Executor.org was created to help you navigate your role as an executor. Our step-by-step plan walks you through the process to help you better understand the role and perform better in it.
So you’ve been named an executor of an estate, but what does that really entail? An executor is a representative of the estate of a deceased person. An executor can be legally responsible for the final administration of the deceased’s estate (also called decedent’s estate) according to the rules in place where the deceased resided.
An executor is responsible for everything from obtaining a copy of the will and filing it with the probate court to communicating with beneficiaries, creditors and professionals who can help with the estate. There is no set timeline for how long an executor’s duties will last. You need to plan that it will take at least a year, possibly more.
As an estate executor, you probably know that you will have to work with the administration of an estate by communicating with probate court officials, lawyers, accountants, real estate agents, and, of course the beneficiaries. Make a point of communicating regularly, and keep notes of every communication you have with anyone involved with the administration of the estate.
An executor will see some complicated documents such as wills and trusts early in his/her service as an executor. Later in the administration of the estate, items may need to be appraised and sold. It can seem overwhelming, so don’t be afraid to ask for help. In fact, in most cases you really should not undertake the process by yourself unless you are a professional who does this day in and day out. Executor duties often include consulting with an attorney, an accountant, a funeral director, a real estate agent, an appraiser, an auctioneer, etc. It may even be a part of the deceased’s will that professionals help. When contacting these people, the executor should remember the estate will take care of the fees charged by these professionals.
An executor has a lot to keep up with and manage. From financial documents to death certificates and everything in between, the paperwork can seem overwhelming. That is why it is so important to stay organized. Make a list of things that need to be done and once they are complete, put notes and documentation in a filing system. You should be making notes each time you correspond with someone regarding the estate. You may even need to spend time each week maintaining your filing system and checking items off the to-do list so you don’t get overwhelmed.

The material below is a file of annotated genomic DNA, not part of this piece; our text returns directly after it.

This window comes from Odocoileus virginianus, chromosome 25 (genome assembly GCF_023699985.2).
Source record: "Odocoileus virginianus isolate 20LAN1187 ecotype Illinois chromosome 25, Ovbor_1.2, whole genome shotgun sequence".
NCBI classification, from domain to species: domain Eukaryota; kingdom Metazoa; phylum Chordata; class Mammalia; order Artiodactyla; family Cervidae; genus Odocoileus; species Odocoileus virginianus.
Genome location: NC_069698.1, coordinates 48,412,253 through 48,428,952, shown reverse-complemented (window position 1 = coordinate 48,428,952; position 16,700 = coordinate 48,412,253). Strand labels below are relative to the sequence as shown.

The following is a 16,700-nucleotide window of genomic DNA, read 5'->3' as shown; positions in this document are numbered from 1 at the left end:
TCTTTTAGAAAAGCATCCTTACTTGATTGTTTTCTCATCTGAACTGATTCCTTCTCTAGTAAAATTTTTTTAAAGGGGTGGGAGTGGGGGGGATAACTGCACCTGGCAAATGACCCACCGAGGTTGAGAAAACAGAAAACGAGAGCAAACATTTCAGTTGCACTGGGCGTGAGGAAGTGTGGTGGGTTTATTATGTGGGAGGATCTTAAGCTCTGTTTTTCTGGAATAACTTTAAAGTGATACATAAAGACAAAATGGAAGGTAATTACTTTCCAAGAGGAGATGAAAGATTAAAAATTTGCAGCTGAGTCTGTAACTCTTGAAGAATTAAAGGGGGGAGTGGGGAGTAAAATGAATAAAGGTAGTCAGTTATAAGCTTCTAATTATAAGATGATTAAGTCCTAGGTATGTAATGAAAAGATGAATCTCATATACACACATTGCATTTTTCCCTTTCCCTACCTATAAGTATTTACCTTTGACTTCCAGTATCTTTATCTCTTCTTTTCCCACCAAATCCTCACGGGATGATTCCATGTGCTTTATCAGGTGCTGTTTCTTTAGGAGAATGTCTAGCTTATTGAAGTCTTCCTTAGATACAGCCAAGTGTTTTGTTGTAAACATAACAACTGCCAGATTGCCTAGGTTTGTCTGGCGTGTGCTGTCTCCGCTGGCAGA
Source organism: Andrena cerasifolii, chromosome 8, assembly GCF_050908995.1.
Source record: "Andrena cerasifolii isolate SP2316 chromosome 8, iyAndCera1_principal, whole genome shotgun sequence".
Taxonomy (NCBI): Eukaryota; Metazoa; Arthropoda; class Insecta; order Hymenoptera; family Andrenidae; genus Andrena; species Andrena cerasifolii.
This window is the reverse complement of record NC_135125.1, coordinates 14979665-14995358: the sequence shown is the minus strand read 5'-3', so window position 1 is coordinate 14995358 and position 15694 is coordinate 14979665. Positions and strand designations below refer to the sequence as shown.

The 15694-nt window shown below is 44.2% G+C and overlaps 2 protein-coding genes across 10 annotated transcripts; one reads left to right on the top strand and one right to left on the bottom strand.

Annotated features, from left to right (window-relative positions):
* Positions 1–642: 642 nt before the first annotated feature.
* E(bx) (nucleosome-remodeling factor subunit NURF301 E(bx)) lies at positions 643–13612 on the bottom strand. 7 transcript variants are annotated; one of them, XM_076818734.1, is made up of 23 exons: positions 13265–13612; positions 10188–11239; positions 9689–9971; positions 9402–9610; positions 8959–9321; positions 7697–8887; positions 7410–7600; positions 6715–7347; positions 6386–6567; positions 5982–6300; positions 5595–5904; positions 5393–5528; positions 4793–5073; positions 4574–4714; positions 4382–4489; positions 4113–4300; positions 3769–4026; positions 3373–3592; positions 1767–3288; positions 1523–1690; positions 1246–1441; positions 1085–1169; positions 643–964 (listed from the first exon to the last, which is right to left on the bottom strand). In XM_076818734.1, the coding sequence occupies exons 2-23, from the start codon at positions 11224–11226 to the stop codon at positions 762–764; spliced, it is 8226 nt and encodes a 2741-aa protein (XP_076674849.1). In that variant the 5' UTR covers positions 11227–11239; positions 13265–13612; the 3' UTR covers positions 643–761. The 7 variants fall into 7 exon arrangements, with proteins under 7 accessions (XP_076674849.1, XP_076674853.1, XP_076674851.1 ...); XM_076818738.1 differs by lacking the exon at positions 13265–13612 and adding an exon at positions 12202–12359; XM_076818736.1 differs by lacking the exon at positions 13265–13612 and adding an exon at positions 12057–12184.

An executor may receive a well-organized file with all the information he or she needs to know about the estate. But often, an executor needs to look through many drawers and notebooks for the pertinent information. Look in obvious places like desks, file cabinets and safe deposit boxes, but don’t forget that even the incoming mail can tell you more about the estate. If you get a bank statement or stock dividend check, you now know those accounts are out there.
It is important to communicate with beneficiaries often. They want to know that you are working on the estate. A regular update can put them at ease about the progress or inform them of any delays. Remember that everyone involved in the process, especially people named in the will, want to hear from you on a regular basis. Even if it’s just a quick update, it is best to let everyone know what’s going on.
Responsibilities of an executor include protecting the assets of the estate. If unnecessary expenses keep draining the deceased’s accounts, you are not doing your job. Even little expenses can add up quickly. Cancel the home and cell phone of the deceased, cancel magazine subscriptions and club memberships, cancel television and internet services, and the list goes on.
No matter how much you may want to begin the process of distributing assets according to the will, creditors must be paid first. Even if a beneficiary asks for something as small as a painting on the wall or a nominal sum of money to help get to the next paycheck, you cannot distribute any assets of the estate to beneficiaries until the court directs you to do so.
Generally speaking, an executor must act with “good faith.” If an executor is found to not act according to this standard there may be legal repercussions. The court often gives an executor a good amount of time to accomplish the tasks of estate administration. It is okay to take your time and make sure things are done correctly. Most who are named executors had a relationship with the deceased and it is perfectly all right to take time to grieve too.
There are a lot of competing demands on an executor. The court will give you directions, but the interests of creditors and beneficiaries are often at odds. Even the interests of beneficiaries can be at odds with each other. This may all boil over to affect you. Remember that as executor your employer, so to speak, is the decedent. His/her wishes are your guide as outlined in the will.
Our site, executor.org can assist you through each step of the executor role. We will assist you in understanding the duties and responsibilities of an executor at each step along the way. We’ll help you track your progress, and you can utilize our spreadsheets to keep track of important financial details. It’s a wonderful tool to help you in your executor duties. And, since you can save your work, you can start today and just do a little at a time, as you are able to do so. Think of it as an executor checklist — but a lot more helpful! Click here to get started now.